Family Tennis 3D review
Serving an Inexpensive Hit
Oh, right, a fairly cheap game sitting around on the eShop that might just be there to say "hi, I'm Mario Tennis on a really tight budget and without the Nintendo stars, please take pity". But hey, £4.49 isn't a whole lot of money and I figured it might be worth a few minutes of entertainment and this is going to end badly is what I thought. As it turns out, it didn't end badly. Granted, the small budget feeling is pretty evident, but for less than a fiver the game's given me a lot of enjoyment.
So let's not waste anymore time and get into what the game offers. It's tennis, just in case the game title was too vague for you. You pick one of eight members of a family, such as a mother, father or auntie. Each character has differing stats such as power or speed depending on what you want, although it's entirely possible to challenge the hardest settings with anyone so that's nice. Then you play a match on one of six courts. As well as different aesthetics each court also offers differing rates of ball speed and bounce. That's more or less what you'd expect from court selection in a tennis game, although the ice court deserves a special mention since you suffer from a distinct lack of traction for it, which is a more obvious difference than the others have.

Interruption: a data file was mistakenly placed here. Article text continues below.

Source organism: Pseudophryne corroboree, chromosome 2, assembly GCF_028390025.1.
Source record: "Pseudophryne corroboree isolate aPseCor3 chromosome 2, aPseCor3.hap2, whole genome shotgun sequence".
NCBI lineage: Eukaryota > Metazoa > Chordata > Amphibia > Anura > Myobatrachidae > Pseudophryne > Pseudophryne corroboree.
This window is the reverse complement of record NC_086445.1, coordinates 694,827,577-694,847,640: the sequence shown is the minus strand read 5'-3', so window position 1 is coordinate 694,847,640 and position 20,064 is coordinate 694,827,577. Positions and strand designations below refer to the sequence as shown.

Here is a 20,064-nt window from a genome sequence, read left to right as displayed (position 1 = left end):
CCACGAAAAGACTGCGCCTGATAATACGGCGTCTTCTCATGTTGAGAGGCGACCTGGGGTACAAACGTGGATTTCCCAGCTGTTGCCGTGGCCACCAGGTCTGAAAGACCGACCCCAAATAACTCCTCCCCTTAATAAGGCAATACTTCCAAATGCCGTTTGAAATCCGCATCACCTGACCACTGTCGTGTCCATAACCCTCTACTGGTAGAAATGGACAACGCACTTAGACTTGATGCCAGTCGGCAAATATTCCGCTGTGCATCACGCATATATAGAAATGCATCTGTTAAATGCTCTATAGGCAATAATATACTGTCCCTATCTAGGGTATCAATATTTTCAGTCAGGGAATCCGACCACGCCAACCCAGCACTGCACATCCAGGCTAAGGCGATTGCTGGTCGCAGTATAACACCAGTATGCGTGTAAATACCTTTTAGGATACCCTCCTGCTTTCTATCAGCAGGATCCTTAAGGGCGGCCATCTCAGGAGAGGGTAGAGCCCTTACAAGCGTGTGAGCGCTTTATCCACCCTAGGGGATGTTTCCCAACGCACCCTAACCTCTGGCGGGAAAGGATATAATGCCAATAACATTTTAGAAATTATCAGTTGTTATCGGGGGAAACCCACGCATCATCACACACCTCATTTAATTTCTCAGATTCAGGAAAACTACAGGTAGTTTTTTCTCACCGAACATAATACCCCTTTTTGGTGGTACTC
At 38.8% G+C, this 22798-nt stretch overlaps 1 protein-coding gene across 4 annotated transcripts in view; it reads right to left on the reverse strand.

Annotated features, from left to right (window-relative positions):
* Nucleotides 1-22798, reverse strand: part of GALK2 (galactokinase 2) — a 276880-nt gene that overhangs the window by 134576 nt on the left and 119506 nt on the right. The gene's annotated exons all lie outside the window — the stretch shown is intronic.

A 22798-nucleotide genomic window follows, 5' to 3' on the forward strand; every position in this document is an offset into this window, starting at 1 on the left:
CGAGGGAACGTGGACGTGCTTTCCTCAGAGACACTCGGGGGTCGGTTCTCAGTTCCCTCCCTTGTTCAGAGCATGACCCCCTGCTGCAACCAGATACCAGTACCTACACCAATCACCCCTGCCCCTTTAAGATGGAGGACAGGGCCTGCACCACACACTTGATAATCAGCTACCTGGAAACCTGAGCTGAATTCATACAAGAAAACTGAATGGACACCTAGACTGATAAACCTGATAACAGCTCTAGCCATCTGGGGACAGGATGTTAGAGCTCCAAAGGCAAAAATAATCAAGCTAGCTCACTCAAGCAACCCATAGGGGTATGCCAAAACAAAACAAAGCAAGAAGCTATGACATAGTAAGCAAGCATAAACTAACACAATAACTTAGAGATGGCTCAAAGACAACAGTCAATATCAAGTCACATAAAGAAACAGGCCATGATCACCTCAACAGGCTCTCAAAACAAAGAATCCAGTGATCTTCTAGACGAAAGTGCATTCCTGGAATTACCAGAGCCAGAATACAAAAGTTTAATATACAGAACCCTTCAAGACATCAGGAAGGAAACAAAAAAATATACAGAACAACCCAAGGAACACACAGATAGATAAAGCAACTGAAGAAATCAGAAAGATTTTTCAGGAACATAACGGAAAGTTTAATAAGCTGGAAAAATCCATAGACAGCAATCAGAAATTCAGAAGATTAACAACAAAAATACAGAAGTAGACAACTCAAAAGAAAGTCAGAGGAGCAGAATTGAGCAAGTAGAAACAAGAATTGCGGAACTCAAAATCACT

Gameplay is very simple. You move around your character using the analogue nub, which also determines the direction you aim your shot in. Handy markers give an indication of where the ball is going so you know where you need to be going. You have three main types of hits access via the face buttons. For all intents and purposes you'll use the topspin most often as it tends to be the most useful, but you also have access to slice and lob shots. In addition there are a few other options like turning a slice into a dropshot or excellent positioning can let you strike with a fast overhead smash. What I like about these is that there are situations where they are useful, whereas the last time I played a Mario Tennis game some options like the lob were just completely useless 100% of the time. If working between the three buttons is too complicated then fear not, as you can tap an option in the settings where you can just use a single button and let the computer decide which shot is the best for any given situation, which once again ends up with a major bias to the topspin shot. Each character also has access to a special shot, which requires you to build up energy through successful hits. These range from swinging a giant tennis racket for a stylish kind of drop shot to creating illusionary balls. I like how these moves add to the game without completely overpowering the normal tennis gameplay.